I emailed Dave Page and asked about re-gluing the outsole. He said I'm guessing that means resoled? Anyways, it is $75 for the pair. I'll probably just do that since the uppers are still in great shape.
  24. Boot outsole coming off...how to repair?

    Thanks! I'll check him out.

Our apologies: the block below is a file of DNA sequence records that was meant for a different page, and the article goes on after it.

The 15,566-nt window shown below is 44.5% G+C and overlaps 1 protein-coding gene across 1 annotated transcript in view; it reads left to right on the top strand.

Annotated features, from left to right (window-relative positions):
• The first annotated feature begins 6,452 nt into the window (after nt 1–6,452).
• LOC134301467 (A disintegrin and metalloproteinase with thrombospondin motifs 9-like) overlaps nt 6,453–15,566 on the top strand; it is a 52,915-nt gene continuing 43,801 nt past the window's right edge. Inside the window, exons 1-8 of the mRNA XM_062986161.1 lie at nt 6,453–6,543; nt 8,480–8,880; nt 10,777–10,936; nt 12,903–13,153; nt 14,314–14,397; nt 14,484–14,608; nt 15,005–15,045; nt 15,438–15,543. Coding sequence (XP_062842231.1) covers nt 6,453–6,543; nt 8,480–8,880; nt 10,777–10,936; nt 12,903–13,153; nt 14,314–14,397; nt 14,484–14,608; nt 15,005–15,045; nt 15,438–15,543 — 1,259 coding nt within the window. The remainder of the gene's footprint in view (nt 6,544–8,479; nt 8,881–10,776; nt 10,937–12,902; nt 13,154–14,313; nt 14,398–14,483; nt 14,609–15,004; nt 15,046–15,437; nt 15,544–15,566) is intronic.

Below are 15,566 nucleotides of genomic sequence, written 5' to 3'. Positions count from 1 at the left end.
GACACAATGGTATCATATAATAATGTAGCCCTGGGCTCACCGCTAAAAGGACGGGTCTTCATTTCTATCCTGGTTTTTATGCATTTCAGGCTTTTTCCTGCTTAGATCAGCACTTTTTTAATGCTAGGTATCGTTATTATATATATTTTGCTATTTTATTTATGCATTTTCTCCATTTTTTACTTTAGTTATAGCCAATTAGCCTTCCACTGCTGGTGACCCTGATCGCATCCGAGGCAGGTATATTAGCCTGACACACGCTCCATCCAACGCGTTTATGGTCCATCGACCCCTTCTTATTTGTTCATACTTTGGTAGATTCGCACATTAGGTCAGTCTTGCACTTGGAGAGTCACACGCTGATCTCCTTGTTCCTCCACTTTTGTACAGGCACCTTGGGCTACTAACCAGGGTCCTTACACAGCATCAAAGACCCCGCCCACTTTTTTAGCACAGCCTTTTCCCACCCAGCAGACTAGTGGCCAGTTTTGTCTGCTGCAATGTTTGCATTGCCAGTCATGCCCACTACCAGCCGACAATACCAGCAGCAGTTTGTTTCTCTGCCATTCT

25. Trip: Mount Shuksan - Fisher Chimneys Date: 7/17/2015 Trip Report: We had a great time up on Mount Shuksan and the Fisher Chimneys route on Friday and Saturday. This was our first time up the Fisher Chimneys (previously climbed via the Sulphide) and we really enjoyed it. Lots of fun scrambling on this route! Brief summary of route conditions: Overall the route is in good shape; however, it will be interesting to see how the Upper Curtis glacier looks in a few weeks. Currently one snow bridge remains at the toe of the glacier that provides the only route up onto the glacier. Once that opens up the route may be out for the season. A guide we talked to mentioned the glacier doesn't usually look like that until September. Other than that, everything else was great. Chimneys and summit pyramid gully are snow free. Bivy sites open above and below Winnies Slide, as well as running water at both camps. Trip Details: -Day 1 With a excellent weather forecast for the weekend we were excited to try out the Fisher Chimneys route. Our last trip up Shuksan (Sulphide route) was in the clouds with zero views so this would be a good change. Our plan was to get up above the chimneys on Friday, camp, and then summit before heading home on Saturday. We were on the Lake Ann trail by about noon on Friday and it wasn't long before we passed the lake and were heading up the switchbacks to the entrance of the chimneys. From reading previous reports and gathering route info, it seemed picking the right entrance for the chimneys is tricky. Our problem turned out to be before that. Mt. Baker from Lake Ann trail Shuksan, the chimneys, uppper/lower Curtis, and Hell's Highway Baker Lake Lower Curtis Glacier Mt. Baker and Lake Ann The main Lake Ann trail ended but the climbers trail continued with cairns every so often. Eventually we hit a washout in the trail and couldn't quite figure out where to go next: up through a little gully that looked okay, or continue traversing up closer to the Lower Curtis. We chose the latter which turns out is not the preferred way to go. We did see a couple cairns so we weren't the only ones that took that route. Anyways, after some traversing we started to head up to what looked like the start of the Chimneys. Luckily everything panned out and we found the entrance, which included the big boulder with white painted arrow. On the chimneys We had no issues navigating the chimneys and it took us just under an hour to scramble up through the class 3 rock to the first camp. There we met up with a group of 7 that arrived a bit before us. We had also passed a guided group of two coming up the chimneys. So, there were plenty of spots to camp but we decided to continue since I read about some bivy site "above Winnies Slide". Here is where the confusion began. We climbed the first steep snow after the first camp and found more bivy sites, just at the base of the Upper Curtis glacier (with plenty of running water). With all the beta I got on the route, it should have obvious that we just climbed Winnies Slide and those were in fact the bivy sites, but we second guess it mainly because the USGS map mislabeled where Winnies Slide is. The map says Winnies Slide is on the north side of the Upper Curtis. That made me think the bivy sites were on the ridge just north of the Upper Curtis, so that is the way we headed. Above the chimneys We donned our glacier gear and hopped onto the Upper Curtis. The glacier was pretty broken up and heading directly northeast to the ridge wasn't going to happen because of the crevasses. Instead, we took the only route we saw which meandered up through the middle of the glacier. We were the first ones up on the glacier for the weekend since we didn't see any tracks. Once on top of the glacier it was a straight shot to the ridge. We found a lone and tiny bivy site there. Still not convinced we were in the right spot, we figured it was good enough and set up camp anyways. We weren't about to go back down! We made it to camp by about 7pm. The worst part was that there was no running water, so we had to melt snow. Other than that, it was a good spot with nice views all around. Sunset Mt. Baker sunset Mt. Baker sunset Pink glacier Sunset -Day 2 We slept in and after a quick breakfast, we were back on the glacier by 630am. A light layer of clouds rolled in overnight and it was a bit breezy, but we couldn't complain. It was a quick shot over the glacier and up Hell's Highway without any issues. We saw some fresh tracks in front of us: the guided party. No sign of the large group. Near the top of Hell's Highway North cascades Glacier Peak The Sulphide looked good and we had a pretty direct line up to the summit pyramid where we dropped our crampons and ax before heading up the main gully. By this time there was a couple parties in the gully and one on the ridge. Almost to the summit pyramid We met up with the guide at the base of the summit pyramid. He mentioned the large group left before he did and ended up bailing after not being able to navigate the Upper Curtis. It was early (3am I think he said), so maybe they didn't see our tracks? The guide mentioned the Upper Curtis doesn't usually look this bad until September and he wouldn't be surprised if the route is out in a few weeks. We didn't get involved in any traffic jams and made the quick scramble up the snow free gully. We were on the summit by 8:45a, just over 2 hours from leaving the camp. A bit windy on the top so we didn't stay long, but had enough time to soak in the views. View from the summit We kept the rope stowed and downclimbed the gully, mainly because rappelling with the short glacier rope we brought for the two of us probably would have been more trouble that it was worth. Once back on the glacier it was pretty uneventful going back down to camp and heading back to the top of the chimneys. By that time clouds were burning off and the sun was coming out. It was going to be a warm day. Heading down the Upper Curtis Glacier Looking back up the Upper Curtis Coming down the chimneys Like the gully, we opted to downclimb the chimneys. There are plenty of rap stations if you want to use them, though. When we hit the bottom of the chimneys, we followed the correct route this time back to Lake Ann. After a quick stop at the lake for some water and to dip our feet, we were back on the (now very warm) trail to the car. Entrance to Chimneys (center of image) Since we both like scrambling up rock, this route was pretty fun. Would definitely do it again, but this time we would stay above the actual Winnies Slide. While our makeshift high camp saved us a little time on summit day, the lack of running water made it much less desirable. Our route. Green - Ascent, Magenta - Descent. You can see where we dropped down before getting to the chimneys entrance. Our times: 4hr30m from car to top of chimneys (base of Winnies Slide) 2hr from top of chimneys to our high camp 2hr15m from high camp to summit 7hr from summit to car (with 30m stop at Lake Ann) Since I didn't see any GPS data anywhere for the route, here are some waypoints: Chimneys Entrance: N48° 49' 53.3" W121° 37' 26.0" Camp 1 (below Winnies Slide): N48° 49' 54.4" W121° 37' 02.8" Camp 2 (above Winnies Slide): N48° 49' 52.7" W121° 36' 56.4" I tried to attach my GPS data, but it seems I cannot attach .GPX files anymore. I'll try to find an alternative. Gear Notes: Standard glacier gear. We climbed the gully of the summit pyramid so we did not need any rock pro.